Yesterday evening I powered through the last 50 pages of Hemingway’s The Sun Also Rises. It’s been some time since completing a book, start to finish. I felt accomplished, well-read, and introspective as I entered the post-operative reading phase in which readers bemoan the return to reality.
Reaching the last page, we dread looking back up, turning our attention away from the yellow pages which held our imaginations for however many days and weeks. As readers find themselves back where they’ve always been－home, work, pretty much rejoining human existence, or pets, should a cat or dog keep one company－we draw in a breath, release, and greet the anticlimactic tide, Now what?
It mimes what carnival and amusement park attendees endure at the end of the day, after experiencing grandeur, flashing lights, and roller coaster rides into the clouds. I’d like to coin the phrase Leaving Fiction World to describe the act of finishing a book. So long, thanks for visiting, and be sure to tell your friends about it!
Yet there are so many lingering questions! Reading as a writer, I reflect on Hemingway’s choice to introduce the story through character exposition. Robert Cohn, writer, tennis player, and former Princeton graduate, is, to the narrator, a hapless chump. He forges a forgettable namesake in school and fails out of marriage. His ambitions stem from literature, what fictional characters do and the adventures they embark on. Hemingway casts Cohn as a pathetic dog, yet this character becomes the narrator’s enemy and competitor as it is later revealed that the characters pine after the same love interest.
I’d like to make a correction from my earlier blog post about this book, when I wrote “Ce n’est que de la littérature pure” (It’s merely literature). Online research led me to understand that Hemingway inspired his first novel from his involvement in World War I. Critics adore lumping authors together, purposefully for publishing reasons, thus Hemingway belongs to the “Lost Generation,” disillusioned novelists, poets, and journalists who fled the United States to Europe at the end of the war.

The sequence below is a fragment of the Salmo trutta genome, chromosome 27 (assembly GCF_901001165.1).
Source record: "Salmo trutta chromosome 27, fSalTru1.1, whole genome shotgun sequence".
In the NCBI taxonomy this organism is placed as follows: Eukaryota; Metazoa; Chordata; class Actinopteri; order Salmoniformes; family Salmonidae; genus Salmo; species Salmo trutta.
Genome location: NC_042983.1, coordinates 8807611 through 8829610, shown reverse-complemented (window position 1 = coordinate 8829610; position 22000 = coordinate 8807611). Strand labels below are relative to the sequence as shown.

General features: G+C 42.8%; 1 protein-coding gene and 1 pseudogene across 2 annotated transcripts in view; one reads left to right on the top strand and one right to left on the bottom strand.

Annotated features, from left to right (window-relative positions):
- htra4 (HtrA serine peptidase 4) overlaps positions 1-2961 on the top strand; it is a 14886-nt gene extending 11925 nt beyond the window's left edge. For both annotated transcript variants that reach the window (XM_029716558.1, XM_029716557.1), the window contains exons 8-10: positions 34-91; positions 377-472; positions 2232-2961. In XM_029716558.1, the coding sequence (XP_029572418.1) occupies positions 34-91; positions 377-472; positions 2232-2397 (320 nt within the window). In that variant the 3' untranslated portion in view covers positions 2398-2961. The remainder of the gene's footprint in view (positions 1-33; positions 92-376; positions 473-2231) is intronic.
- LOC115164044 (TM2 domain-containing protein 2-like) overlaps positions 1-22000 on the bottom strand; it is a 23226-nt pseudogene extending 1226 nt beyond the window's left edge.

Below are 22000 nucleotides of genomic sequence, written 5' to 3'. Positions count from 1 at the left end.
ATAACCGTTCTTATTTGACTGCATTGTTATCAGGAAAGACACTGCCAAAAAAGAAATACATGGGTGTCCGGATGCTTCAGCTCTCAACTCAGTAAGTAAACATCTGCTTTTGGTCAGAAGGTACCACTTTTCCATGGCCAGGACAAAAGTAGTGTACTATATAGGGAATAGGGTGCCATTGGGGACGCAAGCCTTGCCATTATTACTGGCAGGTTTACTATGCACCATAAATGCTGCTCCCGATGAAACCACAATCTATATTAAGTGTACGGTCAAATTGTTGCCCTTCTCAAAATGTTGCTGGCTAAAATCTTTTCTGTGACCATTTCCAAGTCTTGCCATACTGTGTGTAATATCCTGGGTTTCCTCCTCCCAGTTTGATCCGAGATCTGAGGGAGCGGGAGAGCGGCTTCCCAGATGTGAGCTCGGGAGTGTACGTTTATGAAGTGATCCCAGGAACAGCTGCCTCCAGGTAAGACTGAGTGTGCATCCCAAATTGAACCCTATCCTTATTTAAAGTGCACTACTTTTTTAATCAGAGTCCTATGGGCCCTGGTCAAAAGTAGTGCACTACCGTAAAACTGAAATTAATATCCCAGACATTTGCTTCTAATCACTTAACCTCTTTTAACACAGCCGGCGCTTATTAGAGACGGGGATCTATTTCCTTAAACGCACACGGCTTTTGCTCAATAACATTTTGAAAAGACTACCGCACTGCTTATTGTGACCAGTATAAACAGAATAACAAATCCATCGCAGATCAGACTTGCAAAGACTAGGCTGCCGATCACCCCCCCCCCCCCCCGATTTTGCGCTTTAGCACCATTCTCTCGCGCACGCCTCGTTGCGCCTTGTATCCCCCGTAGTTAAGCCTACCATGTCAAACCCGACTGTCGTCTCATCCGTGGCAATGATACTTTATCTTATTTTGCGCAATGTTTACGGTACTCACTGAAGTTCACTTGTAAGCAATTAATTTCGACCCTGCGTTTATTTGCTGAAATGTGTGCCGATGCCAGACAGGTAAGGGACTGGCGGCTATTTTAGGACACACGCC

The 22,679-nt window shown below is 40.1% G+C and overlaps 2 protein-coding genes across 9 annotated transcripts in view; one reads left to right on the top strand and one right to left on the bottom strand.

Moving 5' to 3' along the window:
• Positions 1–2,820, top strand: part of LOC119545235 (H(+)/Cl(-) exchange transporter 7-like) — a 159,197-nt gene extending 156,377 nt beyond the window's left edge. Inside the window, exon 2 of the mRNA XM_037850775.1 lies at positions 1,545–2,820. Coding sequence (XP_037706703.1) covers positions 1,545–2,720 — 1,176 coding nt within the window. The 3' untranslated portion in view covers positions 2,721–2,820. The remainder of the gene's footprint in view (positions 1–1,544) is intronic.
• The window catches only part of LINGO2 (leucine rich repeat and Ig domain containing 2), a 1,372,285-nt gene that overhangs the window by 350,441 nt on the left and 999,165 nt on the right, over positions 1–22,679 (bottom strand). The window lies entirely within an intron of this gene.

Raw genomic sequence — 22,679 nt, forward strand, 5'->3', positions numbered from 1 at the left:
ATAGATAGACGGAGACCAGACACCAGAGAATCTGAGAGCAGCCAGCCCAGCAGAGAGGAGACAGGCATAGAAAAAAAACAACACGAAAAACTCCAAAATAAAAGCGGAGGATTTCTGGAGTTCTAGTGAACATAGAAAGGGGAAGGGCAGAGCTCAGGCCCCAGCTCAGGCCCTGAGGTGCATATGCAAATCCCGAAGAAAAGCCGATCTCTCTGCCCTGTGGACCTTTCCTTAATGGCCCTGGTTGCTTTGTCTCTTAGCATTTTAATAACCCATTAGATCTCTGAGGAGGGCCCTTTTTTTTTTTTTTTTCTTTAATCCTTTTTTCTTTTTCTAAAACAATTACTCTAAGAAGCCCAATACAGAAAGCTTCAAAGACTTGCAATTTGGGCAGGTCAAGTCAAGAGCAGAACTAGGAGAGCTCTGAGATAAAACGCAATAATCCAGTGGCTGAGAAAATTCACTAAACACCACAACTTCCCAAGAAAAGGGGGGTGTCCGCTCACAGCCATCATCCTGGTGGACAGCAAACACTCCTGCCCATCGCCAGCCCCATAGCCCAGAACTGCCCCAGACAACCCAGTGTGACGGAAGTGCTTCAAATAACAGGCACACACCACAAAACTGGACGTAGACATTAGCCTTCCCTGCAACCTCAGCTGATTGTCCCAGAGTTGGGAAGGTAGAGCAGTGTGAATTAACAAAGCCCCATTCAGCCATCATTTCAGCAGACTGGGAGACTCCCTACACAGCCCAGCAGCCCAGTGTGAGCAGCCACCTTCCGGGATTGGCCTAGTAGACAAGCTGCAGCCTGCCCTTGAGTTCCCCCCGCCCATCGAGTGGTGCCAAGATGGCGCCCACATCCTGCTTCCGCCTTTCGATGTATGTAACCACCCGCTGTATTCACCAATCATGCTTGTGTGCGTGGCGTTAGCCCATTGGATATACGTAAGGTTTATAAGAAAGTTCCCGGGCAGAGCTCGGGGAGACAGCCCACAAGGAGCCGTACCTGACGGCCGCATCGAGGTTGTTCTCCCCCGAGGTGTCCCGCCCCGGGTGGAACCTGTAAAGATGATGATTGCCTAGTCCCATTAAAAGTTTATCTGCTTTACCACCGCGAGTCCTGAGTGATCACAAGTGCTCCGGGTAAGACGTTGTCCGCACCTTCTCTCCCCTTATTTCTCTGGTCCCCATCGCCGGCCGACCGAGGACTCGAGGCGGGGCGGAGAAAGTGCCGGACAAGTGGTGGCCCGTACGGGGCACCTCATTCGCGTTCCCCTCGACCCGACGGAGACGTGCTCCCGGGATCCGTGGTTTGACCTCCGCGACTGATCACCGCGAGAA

“Listen, Robert, going to another country doesn’t make any difference. I’ve tried all that. You can’t get away from yourself by moving from one place to another. There’s nothing to that” (11, SAR).
Jake, the narrator, chides Cohn in chapter two as they discuss Cohn packing up and jetting off to Spain, a thought which comes to him after finishing a book featuring a traveler.
As someone who is tied up between two languages, the line impacted me because I tell myself that settling elsewhere would resolve the irritation brewing inside me. Moving away would erase the fractured stories I’ve written and lived out in Greenville, SC. Granted, I don’t base my decisions on books written after wartime, but I do take to heart the sentiment that it’s not going to be any easier in other places.
Wrapping up this bit, I’d just like to impart that seeing more is valuable, deciding that one place is draining happiness from the heart is not a fixed condition, and holding steadfast to the idea that displacement is but a temporary feeling－are all valid reminders to keep moving.
My notes on Brett’s character still stand, in case anyone is wondering why I so vehemently dislike women of this nature. Now that I know the story is autofiction, I feel less ridiculous for getting so heated about what I thought was only fiction writing.
Leaving Fiction World is a cruel taste to swallow. Outrage, unrestrained fascination, and enthrallment for the intrigue and characters driving readers to live in a world other than their own. I’m lonely without Jake rattling on and on about sipping wine by Spanish rivers. Back to my own story. ■